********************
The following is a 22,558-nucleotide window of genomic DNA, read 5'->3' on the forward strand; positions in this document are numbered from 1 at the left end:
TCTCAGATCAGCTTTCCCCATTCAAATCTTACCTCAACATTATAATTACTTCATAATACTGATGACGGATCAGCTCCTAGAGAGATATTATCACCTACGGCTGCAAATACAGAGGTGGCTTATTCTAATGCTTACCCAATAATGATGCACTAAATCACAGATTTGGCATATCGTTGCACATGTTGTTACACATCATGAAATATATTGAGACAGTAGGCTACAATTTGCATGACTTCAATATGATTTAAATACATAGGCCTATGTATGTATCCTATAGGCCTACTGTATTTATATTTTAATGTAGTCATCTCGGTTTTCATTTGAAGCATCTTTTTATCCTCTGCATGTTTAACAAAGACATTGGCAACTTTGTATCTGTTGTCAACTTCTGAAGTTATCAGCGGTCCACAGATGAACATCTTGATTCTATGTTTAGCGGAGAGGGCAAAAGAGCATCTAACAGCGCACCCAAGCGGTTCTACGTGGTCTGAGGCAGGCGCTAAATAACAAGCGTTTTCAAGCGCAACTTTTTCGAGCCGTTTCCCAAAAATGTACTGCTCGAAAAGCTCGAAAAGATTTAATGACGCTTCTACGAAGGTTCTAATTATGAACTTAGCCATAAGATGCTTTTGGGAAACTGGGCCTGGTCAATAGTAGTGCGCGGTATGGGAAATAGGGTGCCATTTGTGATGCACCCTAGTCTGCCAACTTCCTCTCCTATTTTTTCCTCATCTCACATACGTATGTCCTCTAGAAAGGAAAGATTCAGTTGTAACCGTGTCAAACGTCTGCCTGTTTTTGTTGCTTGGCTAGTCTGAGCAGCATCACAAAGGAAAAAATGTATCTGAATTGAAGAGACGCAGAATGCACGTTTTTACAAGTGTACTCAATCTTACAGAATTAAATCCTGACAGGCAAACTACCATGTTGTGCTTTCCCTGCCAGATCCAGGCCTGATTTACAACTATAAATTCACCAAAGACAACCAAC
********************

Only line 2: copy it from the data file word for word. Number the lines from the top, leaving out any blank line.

TCTCAGATCAGCTTTCCCCATTCAAATCTTACCTCAACATTATAATTACTTCATAATACTGATGACGGATCAGCTCCTAGAGAGATATTATCACCTACGGCTGCAAATACAGAGGTGGCTTATTCTAATGCTTACCCAATAATGATGCACTAAATCACAGATTTGGCATATCGTTGCACATGTTGTTACACATCATGAAATATATTGAGACAGTAGGCTACAATTTGCATGACTTCAATATGATTTAAATACATAGGCCTATGTATGTATCCTATAGGCCTACTGTATTTATATTTTAATGTAGTCATCTCGGTTTTCATTTGAAGCATCTTTTTATCCTCTGCATGTTTAACAAAGACATTGGCAACTTTGTATCTGTTGTCAACTTCTGAAGTTATCAGCGGTCCACAGATGAACATCTTGATTCTATGTTTAGCGGAGAGGGCAAAAGAGCATCTAACAGCGCACCCAAGCGGTTCTACGTGGTCTGAGGCAGGCGCTAAATAACAAGCGTTTTCAAGCGCAACTTTTTCGAGCCGTTTCCCAAAAATGTACTGCTCGAAAAGCTCGAAAAGATTTAATGACGCTTCTACGAAGGTTCTAATTATGAACTTAGCCATAAGATGCTTTTGGGAAACTGGGCCTGGTCAATAGTAGTGCGCGGTATGGGAAATAGGGTGCCATTTGTGATGCACCCTAGTCTGCCAACTTCCTCTCCTATTTTTTCCTCATCTCACATACGTATGTCCTCTAGAAAGGAAAGATTCAGTTGTAACCGTGTCAAACGTCTGCCTGTTTTTGTTGCTTGGCTAGTCTGAGCAGCATCACAAAGGAAAAAATGTATCTGAATTGAAGAGACGCAGAATGCACGTTTTTACAAGTGTACTCAATCTTACAGAATTAAATCCTGACAGGCAAACTACCATGTTGTGCTTTCCCTGCCAGATCCAGGCCTGATTTACAACTATAAATTCACCAAAGACAACCAAC